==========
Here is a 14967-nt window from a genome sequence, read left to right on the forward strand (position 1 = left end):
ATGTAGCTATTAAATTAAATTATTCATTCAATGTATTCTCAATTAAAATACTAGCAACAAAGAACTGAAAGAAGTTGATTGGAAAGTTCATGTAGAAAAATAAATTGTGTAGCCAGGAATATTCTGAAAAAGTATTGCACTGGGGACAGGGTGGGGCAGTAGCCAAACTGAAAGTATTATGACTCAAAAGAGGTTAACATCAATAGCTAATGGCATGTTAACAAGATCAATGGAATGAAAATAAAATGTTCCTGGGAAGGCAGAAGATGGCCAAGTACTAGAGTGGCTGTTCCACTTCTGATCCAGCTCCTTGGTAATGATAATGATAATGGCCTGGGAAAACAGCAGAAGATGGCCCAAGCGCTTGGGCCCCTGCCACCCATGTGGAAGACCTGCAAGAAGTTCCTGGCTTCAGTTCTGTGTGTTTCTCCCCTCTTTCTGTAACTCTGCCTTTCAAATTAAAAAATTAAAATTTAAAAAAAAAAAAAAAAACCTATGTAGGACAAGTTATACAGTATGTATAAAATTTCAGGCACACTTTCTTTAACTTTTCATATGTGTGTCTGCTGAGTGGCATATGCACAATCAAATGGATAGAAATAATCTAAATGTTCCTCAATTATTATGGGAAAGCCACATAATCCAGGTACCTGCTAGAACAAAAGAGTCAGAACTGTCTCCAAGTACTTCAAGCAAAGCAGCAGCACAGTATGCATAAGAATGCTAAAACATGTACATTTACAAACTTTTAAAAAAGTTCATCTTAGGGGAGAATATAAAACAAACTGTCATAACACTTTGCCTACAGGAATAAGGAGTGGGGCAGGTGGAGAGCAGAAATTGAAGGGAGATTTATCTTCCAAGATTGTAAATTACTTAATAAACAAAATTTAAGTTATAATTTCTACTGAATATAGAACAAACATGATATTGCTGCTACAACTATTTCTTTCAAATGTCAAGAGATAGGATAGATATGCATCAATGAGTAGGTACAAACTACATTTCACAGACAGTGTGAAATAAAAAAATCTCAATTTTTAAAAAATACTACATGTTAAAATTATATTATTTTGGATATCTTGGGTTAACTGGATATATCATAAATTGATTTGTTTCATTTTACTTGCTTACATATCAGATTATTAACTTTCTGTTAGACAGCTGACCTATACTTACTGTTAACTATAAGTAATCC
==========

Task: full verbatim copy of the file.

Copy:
Here is a 14967-nt window from a genome sequence, read left to right on the forward strand (position 1 = left end):
ATGTAGCTATTAAATTAAATTATTCATTCAATGTATTCTCAATTAAAATACTAGCAACAAAGAACTGAAAGAAGTTGATTGGAAAGTTCATGTAGAAAAATAAATTGTGTAGCCAGGAATATTCTGAAAAAGTATTGCACTGGGGACAGGGTGGGGCAGTAGCCAAACTGAAAGTATTATGACTCAAAAGAGGTTAACATCAATAGCTAATGGCATGTTAACAAGATCAATGGAATGAAAATAAAATGTTCCTGGGAAGGCAGAAGATGGCCAAGTACTAGAGTGGCTGTTCCACTTCTGATCCAGCTCCTTGGTAATGATAATGATAATGGCCTGGGAAAACAGCAGAAGATGGCCCAAGCGCTTGGGCCCCTGCCACCCATGTGGAAGACCTGCAAGAAGTTCCTGGCTTCAGTTCTGTGTGTTTCTCCCCTCTTTCTGTAACTCTGCCTTTCAAATTAAAAAATTAAAATTTAAAAAAAAAAAAAAAAACCTATGTAGGACAAGTTATACAGTATGTATAAAATTTCAGGCACACTTTCTTTAACTTTTCATATGTGTGTCTGCTGAGTGGCATATGCACAATCAAATGGATAGAAATAATCTAAATGTTCCTCAATTATTATGGGAAAGCCACATAATCCAGGTACCTGCTAGAACAAAAGAGTCAGAACTGTCTCCAAGTACTTCAAGCAAAGCAGCAGCACAGTATGCATAAGAATGCTAAAACATGTACATTTACAAACTTTTAAAAAAGTTCATCTTAGGGGAGAATATAAAACAAACTGTCATAACACTTTGCCTACAGGAATAAGGAGTGGGGCAGGTGGAGAGCAGAAATTGAAGGGAGATTTATCTTCCAAGATTGTAAATTACTTAATAAACAAAATTTAAGTTATAATTTCTACTGAATATAGAACAAACATGATATTGCTGCTACAACTATTTCTTTCAAATGTCAAGAGATAGGATAGATATGCATCAATGAGTAGGTACAAACTACATTTCACAGACAGTGTGAAATAAAAAAATCTCAATTTTTAAAAAATACTACATGTTAAAATTATATTATTTTGGATATCTTGGGTTAACTGGATATATCATAAATTGATTTGTTTCATTTTACTTGCTTACATATCAGATTATTAACTTTCTGTTAGACAGCTGACCTATACTTACTGTTAACTATAAGTAATCC